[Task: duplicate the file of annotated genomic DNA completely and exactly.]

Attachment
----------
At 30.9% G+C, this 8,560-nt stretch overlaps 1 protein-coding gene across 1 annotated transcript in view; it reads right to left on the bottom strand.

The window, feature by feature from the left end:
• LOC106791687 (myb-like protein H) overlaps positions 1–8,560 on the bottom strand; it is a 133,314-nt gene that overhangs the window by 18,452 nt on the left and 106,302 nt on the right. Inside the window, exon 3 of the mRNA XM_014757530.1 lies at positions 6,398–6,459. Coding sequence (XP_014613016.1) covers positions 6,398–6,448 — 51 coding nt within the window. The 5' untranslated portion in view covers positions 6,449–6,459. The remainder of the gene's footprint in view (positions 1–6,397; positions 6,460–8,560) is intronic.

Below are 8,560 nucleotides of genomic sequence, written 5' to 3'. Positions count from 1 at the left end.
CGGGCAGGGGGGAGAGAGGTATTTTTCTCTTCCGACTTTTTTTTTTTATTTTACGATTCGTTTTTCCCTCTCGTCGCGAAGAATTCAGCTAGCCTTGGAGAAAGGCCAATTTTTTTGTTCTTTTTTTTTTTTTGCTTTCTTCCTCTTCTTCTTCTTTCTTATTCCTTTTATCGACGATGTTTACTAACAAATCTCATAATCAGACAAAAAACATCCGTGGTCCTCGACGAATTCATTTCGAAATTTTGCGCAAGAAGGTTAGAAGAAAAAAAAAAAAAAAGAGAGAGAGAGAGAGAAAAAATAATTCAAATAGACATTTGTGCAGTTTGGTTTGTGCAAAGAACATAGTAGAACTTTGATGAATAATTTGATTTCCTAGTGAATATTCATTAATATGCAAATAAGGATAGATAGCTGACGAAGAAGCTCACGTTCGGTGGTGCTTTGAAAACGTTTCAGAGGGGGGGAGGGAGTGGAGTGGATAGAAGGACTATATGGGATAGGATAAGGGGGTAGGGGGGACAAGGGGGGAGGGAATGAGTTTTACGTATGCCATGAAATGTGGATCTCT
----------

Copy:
At 30.9% G+C, this 8,560-nt stretch overlaps 1 protein-coding gene across 1 annotated transcript in view; it reads right to left on the bottom strand.

The window, feature by feature from the left end:
• LOC106791687 (myb-like protein H) overlaps positions 1–8,560 on the bottom strand; it is a 133,314-nt gene that overhangs the window by 18,452 nt on the left and 106,302 nt on the right. Inside the window, exon 3 of the mRNA XM_014757530.1 lies at positions 6,398–6,459. Coding sequence (XP_014613016.1) covers positions 6,398–6,448 — 51 coding nt within the window. The 5' untranslated portion in view covers positions 6,449–6,459. The remainder of the gene's footprint in view (positions 1–6,397; positions 6,460–8,560) is intronic.

Below are 8,560 nucleotides of genomic sequence, written 5' to 3'. Positions count from 1 at the left end.
CGGGCAGGGGGGAGAGAGGTATTTTTCTCTTCCGACTTTTTTTTTTTATTTTACGATTCGTTTTTCCCTCTCGTCGCGAAGAATTCAGCTAGCCTTGGAGAAAGGCCAATTTTTTTGTTCTTTTTTTTTTTTTGCTTTCTTCCTCTTCTTCTTCTTTCTTATTCCTTTTATCGACGATGTTTACTAACAAATCTCATAATCAGACAAAAAACATCCGTGGTCCTCGACGAATTCATTTCGAAATTTTGCGCAAGAAGGTTAGAAGAAAAAAAAAAAAAAAGAGAGAGAGAGAGAGAAAAAATAATTCAAATAGACATTTGTGCAGTTTGGTTTGTGCAAAGAACATAGTAGAACTTTGATGAATAATTTGATTTCCTAGTGAATATTCATTAATATGCAAATAAGGATAGATAGCTGACGAAGAAGCTCACGTTCGGTGGTGCTTTGAAAACGTTTCAGAGGGGGGGAGGGAGTGGAGTGGATAGAAGGACTATATGGGATAGGATAAGGGGGTAGGGGGGACAAGGGGGGAGGGAATGAGTTTTACGTATGCCATGAAATGTGGATCTCT